Why can’t I get a refund for my involuntary downgrade?

Leah and John Tall book code-shared business class flights on British Airways. But their itinerary doesn’t provide the minimum connection time required during their return trip. They find themselves seated in economy class, and the airlines involved won’t refund their involuntary downgrade. Can our advocate help the Talls get their money back?


My husband and I booked a cruise on Celebrity Cruises and air reservations from Dublin to Miami via Toronto through ChoiceAir. British Airways sold us tickets for code-shared flights on Aer Lingus and American Airlines.

We arrived in Toronto on time, but American Airlines would not allow us to board our flight to Miami. Our itinerary provided for a connection time of one hour and 44 minutes. We needed to retrieve our bags, go through customs and security procedures, recheck our bags and board the flight. This required us to wait on long lines and cross the terminal from one end to the other. By the time we reached the American Airlines counter, the AA agent told us that we were too late to check our bags. At that point, less than an hour remained before the flight departed. This forced us to spend the night in Toronto.

British Airways rebooked us on the same American Airlines flight the following day. No business class seats were available, and we were seated in economy class. We have asked each of the three airlines and ChoiceAir for a refund of the price differential between business and economy class. Unfortunately, each of the airlines and ChoiceAir claims that one of the other parties is responsible for the refund. Can you help us get our involuntary downgrade refunded? — Leah Tall, Aventura, Fla.


You certainly received a runaround in trying to get somebody — anybody — with whom you dealt to take responsibility for your involuntary downgrade.

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Sadly, situations like yours are not uncommon in code-share situations that don’t go smoothly. As you discovered the hard way, code-sharing allows airlines to duck responsibility to their passengers by pointing fingers at each other. And when international flights are involved, the potential for problems goes up exponentially. As I note below, your travel agent also seems to have mislabeled your flight arrangement as a “code-share.”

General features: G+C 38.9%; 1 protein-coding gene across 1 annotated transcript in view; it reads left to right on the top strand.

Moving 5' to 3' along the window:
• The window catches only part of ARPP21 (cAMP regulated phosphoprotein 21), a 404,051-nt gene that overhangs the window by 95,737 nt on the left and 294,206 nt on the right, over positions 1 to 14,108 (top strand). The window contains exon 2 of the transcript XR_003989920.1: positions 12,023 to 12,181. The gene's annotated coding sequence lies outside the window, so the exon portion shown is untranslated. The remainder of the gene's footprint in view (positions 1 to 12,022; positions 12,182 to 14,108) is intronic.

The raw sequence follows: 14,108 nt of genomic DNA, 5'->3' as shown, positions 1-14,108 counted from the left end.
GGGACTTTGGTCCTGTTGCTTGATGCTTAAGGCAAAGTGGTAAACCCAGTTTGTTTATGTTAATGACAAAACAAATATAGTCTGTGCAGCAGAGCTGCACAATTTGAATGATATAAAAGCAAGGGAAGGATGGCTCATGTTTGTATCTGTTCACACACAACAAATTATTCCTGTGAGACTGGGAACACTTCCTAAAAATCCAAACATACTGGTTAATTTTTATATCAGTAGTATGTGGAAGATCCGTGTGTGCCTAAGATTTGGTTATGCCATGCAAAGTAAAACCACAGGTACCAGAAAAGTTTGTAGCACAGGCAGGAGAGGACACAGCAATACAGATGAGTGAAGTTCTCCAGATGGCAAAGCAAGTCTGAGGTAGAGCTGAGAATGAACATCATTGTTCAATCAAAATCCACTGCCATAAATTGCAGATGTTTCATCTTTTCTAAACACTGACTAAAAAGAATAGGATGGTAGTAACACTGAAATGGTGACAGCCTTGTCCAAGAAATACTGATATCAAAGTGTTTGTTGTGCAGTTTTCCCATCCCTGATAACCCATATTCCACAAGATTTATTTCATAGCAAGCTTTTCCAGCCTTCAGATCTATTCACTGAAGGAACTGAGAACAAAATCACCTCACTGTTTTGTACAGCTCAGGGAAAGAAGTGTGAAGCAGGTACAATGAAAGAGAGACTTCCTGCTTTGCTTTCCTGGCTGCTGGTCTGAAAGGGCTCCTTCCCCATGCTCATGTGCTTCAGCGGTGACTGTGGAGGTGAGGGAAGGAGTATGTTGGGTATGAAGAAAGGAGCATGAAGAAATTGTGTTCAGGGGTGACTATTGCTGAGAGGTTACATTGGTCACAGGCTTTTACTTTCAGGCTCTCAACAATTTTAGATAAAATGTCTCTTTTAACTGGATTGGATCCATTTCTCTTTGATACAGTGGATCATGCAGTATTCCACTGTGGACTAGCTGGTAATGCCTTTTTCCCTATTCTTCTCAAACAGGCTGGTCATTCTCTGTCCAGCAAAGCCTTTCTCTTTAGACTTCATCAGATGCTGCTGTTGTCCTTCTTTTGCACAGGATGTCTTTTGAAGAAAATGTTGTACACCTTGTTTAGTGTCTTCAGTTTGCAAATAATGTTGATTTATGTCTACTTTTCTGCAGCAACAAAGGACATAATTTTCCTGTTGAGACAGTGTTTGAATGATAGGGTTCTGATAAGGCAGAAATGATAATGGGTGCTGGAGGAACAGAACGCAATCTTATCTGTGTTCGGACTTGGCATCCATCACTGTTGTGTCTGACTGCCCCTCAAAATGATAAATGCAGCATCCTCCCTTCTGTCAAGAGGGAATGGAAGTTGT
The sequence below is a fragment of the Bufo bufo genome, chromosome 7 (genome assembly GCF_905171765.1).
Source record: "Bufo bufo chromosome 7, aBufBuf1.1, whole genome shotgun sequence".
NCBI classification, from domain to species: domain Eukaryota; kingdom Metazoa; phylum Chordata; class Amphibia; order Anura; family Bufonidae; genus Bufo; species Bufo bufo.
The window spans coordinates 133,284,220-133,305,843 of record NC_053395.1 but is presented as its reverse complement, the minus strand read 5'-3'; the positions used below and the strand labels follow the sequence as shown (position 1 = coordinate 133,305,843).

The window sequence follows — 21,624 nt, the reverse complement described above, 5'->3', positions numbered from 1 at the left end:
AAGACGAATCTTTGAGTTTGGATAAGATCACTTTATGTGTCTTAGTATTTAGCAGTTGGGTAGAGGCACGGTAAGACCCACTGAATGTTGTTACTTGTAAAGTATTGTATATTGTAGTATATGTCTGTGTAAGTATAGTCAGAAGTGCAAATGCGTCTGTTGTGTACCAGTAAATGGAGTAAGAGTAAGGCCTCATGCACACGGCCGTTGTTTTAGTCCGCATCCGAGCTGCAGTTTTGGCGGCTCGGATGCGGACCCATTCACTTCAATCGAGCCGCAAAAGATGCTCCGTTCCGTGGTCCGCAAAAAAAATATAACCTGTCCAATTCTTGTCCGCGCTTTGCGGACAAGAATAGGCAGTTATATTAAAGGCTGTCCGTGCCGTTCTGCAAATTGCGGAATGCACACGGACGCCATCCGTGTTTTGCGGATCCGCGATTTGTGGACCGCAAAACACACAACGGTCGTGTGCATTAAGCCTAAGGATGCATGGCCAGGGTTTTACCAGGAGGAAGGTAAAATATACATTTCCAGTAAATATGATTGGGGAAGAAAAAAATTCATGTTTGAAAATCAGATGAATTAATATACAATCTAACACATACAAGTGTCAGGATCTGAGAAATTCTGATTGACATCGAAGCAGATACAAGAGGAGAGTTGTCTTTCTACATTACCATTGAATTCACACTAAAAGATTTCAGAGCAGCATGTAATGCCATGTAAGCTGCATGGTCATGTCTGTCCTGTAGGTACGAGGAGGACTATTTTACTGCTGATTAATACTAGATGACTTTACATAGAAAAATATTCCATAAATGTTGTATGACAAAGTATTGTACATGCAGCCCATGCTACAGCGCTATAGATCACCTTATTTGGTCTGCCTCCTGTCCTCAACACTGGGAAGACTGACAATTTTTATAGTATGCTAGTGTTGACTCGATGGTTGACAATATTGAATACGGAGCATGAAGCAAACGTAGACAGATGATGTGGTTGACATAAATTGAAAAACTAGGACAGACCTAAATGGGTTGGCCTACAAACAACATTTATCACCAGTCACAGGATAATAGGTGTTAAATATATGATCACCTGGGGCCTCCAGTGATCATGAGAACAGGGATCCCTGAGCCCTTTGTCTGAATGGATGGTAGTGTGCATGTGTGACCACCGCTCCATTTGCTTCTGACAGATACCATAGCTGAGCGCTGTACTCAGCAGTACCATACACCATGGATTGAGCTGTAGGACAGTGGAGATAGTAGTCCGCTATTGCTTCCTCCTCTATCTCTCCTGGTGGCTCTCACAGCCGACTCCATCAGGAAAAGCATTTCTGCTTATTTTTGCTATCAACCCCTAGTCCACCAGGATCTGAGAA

A code-share gone wrong leads to finger-pointing

British Airways told you that the operating airlines were responsible for issuing your refund. American Airlines claimed that British Airways was responsible because ChoiceAir printed your tickets on British Airways’ paper stock. Meanwhile, you went back and forth for two weeks before you asked our advocate for help. (Our website features executive contact information for British Airways, American Airlines, Aer Lingus and Celebrity Cruises, which owns ChoiceAir.) Fortunately, in your communications with each party, you adhered to the three P’s of consumer advocacy: patience, persistence, and politeness.

Couldn’t make this connection within the minimum connection time

Code-sharing wasn’t the only problem with your booking. You had an itinerary that didn’t allow you enough time to make your connection.

Your itinerary required you to change planes at Toronto Pearson International Airport. Making connections to American destinations at Pearson requires passengers to clear Canadian customs as well as pre-clear U.S. customs. You had to do the following to make your connection:

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One hour and 44 minutes between flights wasn’t nearly enough time to do all this.

Misrepresentation from the Celebrity travel agent

Our advocate, Dwayne Coward, reached out to American Airlines on your behalf. Our American Airlines contact suggested that your travel agent at ChoiceAir booked your flights incorrectly and misrepresented them as a “code-share” arrangement.

Code-sharing means that the airlines involved are partners in an airline alliance such as the Oneworld Alliance, with interline agreements. Multiple flights on one itinerary can be ticketed together, and luggage checked in on one airline can be automatically transferred to the next.

But while British Airways and American Airlines are both members of the Oneworld Alliance, Aer Lingus is not. And Aer Lingus does not have an interline agreement with American Airlines. Your flights had British Airways flight numbers, but weren’t really “code-shared.” This compounded the confusion over which party owed you the refund for your involuntary upgrade.

Our American Airlines contact reviewed your itinerary and sent copies of your tickets to British Airways. Meanwhile, Dwayne experimented with the sites of these airlines and Expedia to see if he could replicate your itinerary. When he discovered that this was impossible, he brought this to ChoiceAir’s attention and asked them to comment.

Our actions on your behalf met with success. You have notified us that Celebrity agreed to credit you $444 for the involuntary downgrade.

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Jennifer Finger

Jennifer is the founder of KeenReader, an Internet-based freelance editing operation, as well as a certified public accountant. She is a senior writer for Elliott.org. Read more of Jennifer's articles here.

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